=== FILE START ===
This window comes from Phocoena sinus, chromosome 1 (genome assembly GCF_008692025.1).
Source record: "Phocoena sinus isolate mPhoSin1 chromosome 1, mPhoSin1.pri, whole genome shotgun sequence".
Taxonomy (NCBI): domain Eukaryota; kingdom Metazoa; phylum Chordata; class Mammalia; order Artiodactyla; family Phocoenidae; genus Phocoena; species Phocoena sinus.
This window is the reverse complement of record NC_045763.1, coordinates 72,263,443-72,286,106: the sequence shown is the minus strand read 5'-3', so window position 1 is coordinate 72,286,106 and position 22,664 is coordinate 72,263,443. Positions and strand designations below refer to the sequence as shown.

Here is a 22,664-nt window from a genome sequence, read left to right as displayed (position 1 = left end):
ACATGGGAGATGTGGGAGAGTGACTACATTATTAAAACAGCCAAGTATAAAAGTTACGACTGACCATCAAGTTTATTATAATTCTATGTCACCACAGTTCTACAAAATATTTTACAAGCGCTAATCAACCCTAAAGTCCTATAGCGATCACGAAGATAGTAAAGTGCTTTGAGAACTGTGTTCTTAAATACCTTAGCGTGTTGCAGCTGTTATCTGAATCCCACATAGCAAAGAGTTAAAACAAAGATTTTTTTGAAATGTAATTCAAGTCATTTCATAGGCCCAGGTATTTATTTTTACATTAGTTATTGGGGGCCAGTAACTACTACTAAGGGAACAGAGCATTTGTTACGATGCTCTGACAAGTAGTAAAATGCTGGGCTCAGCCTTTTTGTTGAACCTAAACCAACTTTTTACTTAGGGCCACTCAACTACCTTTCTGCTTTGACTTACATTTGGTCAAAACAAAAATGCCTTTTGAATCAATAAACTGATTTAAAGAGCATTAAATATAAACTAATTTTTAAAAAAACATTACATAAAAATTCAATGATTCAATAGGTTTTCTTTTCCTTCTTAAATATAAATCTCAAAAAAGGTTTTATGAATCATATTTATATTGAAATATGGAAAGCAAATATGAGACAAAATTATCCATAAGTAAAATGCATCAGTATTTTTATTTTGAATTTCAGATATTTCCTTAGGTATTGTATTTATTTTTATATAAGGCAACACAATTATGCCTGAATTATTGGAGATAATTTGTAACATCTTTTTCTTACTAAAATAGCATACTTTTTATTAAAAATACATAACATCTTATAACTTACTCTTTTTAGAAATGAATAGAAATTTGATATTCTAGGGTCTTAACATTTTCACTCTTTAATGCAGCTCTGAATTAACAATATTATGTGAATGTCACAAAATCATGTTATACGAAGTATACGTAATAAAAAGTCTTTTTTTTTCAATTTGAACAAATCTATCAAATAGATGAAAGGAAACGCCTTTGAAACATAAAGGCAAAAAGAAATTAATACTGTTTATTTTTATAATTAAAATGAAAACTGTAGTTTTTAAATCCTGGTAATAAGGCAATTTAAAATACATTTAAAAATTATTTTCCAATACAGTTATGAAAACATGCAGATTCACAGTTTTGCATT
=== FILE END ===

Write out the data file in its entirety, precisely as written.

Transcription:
This window comes from Phocoena sinus, chromosome 1 (genome assembly GCF_008692025.1).
Source record: "Phocoena sinus isolate mPhoSin1 chromosome 1, mPhoSin1.pri, whole genome shotgun sequence".
Taxonomy (NCBI): domain Eukaryota; kingdom Metazoa; phylum Chordata; class Mammalia; order Artiodactyla; family Phocoenidae; genus Phocoena; species Phocoena sinus.
This window is the reverse complement of record NC_045763.1, coordinates 72,263,443-72,286,106: the sequence shown is the minus strand read 5'-3', so window position 1 is coordinate 72,286,106 and position 22,664 is coordinate 72,263,443. Positions and strand designations below refer to the sequence as shown.

Here is a 22,664-nt window from a genome sequence, read left to right as displayed (position 1 = left end):
ACATGGGAGATGTGGGAGAGTGACTACATTATTAAAACAGCCAAGTATAAAAGTTACGACTGACCATCAAGTTTATTATAATTCTATGTCACCACAGTTCTACAAAATATTTTACAAGCGCTAATCAACCCTAAAGTCCTATAGCGATCACGAAGATAGTAAAGTGCTTTGAGAACTGTGTTCTTAAATACCTTAGCGTGTTGCAGCTGTTATCTGAATCCCACATAGCAAAGAGTTAAAACAAAGATTTTTTTGAAATGTAATTCAAGTCATTTCATAGGCCCAGGTATTTATTTTTACATTAGTTATTGGGGGCCAGTAACTACTACTAAGGGAACAGAGCATTTGTTACGATGCTCTGACAAGTAGTAAAATGCTGGGCTCAGCCTTTTTGTTGAACCTAAACCAACTTTTTACTTAGGGCCACTCAACTACCTTTCTGCTTTGACTTACATTTGGTCAAAACAAAAATGCCTTTTGAATCAATAAACTGATTTAAAGAGCATTAAATATAAACTAATTTTTAAAAAAACATTACATAAAAATTCAATGATTCAATAGGTTTTCTTTTCCTTCTTAAATATAAATCTCAAAAAAGGTTTTATGAATCATATTTATATTGAAATATGGAAAGCAAATATGAGACAAAATTATCCATAAGTAAAATGCATCAGTATTTTTATTTTGAATTTCAGATATTTCCTTAGGTATTGTATTTATTTTTATATAAGGCAACACAATTATGCCTGAATTATTGGAGATAATTTGTAACATCTTTTTCTTACTAAAATAGCATACTTTTTATTAAAAATACATAACATCTTATAACTTACTCTTTTTAGAAATGAATAGAAATTTGATATTCTAGGGTCTTAACATTTTCACTCTTTAATGCAGCTCTGAATTAACAATATTATGTGAATGTCACAAAATCATGTTATACGAAGTATACGTAATAAAAAGTCTTTTTTTTTCAATTTGAACAAATCTATCAAATAGATGAAAGGAAACGCCTTTGAAACATAAAGGCAAAAAGAAATTAATACTGTTTATTTTTATAATTAAAATGAAAACTGTAGTTTTTAAATCCTGGTAATAAGGCAATTTAAAATACATTTAAAAATTATTTTCCAATACAGTTATGAAAACATGCAGATTCACAGTTTTGCATT